Soaring gas prices and the lack of Russian supplies could seriously hurt Moldova’s economy, the country’s prime minister warns
Moldova’s economy may face the double shock of a cutoff of Russian gas and “extraordinarily high” energy prices as it braces for winter, the country’s prime minister, Natalia Gavrilita, told Bloomberg on Tuesday.
According to Gavrilita, the country, which is among the poorest in Europe, is preparing for all scenarios, with annual inflation exceeding 30% and an October 1 deadline approaching to negotiate debt repayment with Russia’s Gazprom. With no progress in the talks a full cutoff of gas supplies may be looming, she said.
Moldova, a former Soviet republic of 2.6 million people sandwiched between Ukraine and Romania, relies heavily on Russian gas. Last October, Gazprom and Moldovan energy major Moldovagaz extended their long-term gas supply agreement for a further five years until September 2026. However, Moldovagaz has been struggling to meet its payment commitments to the Russian gas giant after prices under the contract rose sharply this year.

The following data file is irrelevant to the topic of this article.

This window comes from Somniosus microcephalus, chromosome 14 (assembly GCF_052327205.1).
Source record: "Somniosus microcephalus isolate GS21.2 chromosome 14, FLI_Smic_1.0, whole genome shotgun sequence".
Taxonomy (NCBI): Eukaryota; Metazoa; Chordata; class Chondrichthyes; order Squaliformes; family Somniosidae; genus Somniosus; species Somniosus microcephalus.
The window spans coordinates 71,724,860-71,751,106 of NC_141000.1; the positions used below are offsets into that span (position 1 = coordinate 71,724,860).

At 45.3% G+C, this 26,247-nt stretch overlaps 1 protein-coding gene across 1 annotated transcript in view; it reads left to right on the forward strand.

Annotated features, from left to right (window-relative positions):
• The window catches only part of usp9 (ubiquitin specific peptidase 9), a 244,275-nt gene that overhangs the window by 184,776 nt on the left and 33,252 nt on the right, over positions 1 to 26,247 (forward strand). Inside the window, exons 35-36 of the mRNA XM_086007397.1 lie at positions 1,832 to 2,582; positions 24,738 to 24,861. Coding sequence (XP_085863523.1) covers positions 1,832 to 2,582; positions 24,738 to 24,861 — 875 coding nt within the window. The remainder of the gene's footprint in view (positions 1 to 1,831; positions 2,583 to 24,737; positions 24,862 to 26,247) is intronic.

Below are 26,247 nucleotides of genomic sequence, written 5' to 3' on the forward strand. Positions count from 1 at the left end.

“Even if Gazprom continues the deliveries, we still have to reduce consumption because the prices are very, very high,” Gavrilita said, noting that the soaring prices are an “anomaly” for summer, “and we don’t know how much they will continue to grow during the winter.”
As part of the measures to alleviate the burden, the Moldovan government has switched the heating system in the capital of Chisinau from gas to heating oil and plans to reduce consumption by 15%. Officials have also opened talks with Romania for potential gas supplies at a more affordable price.
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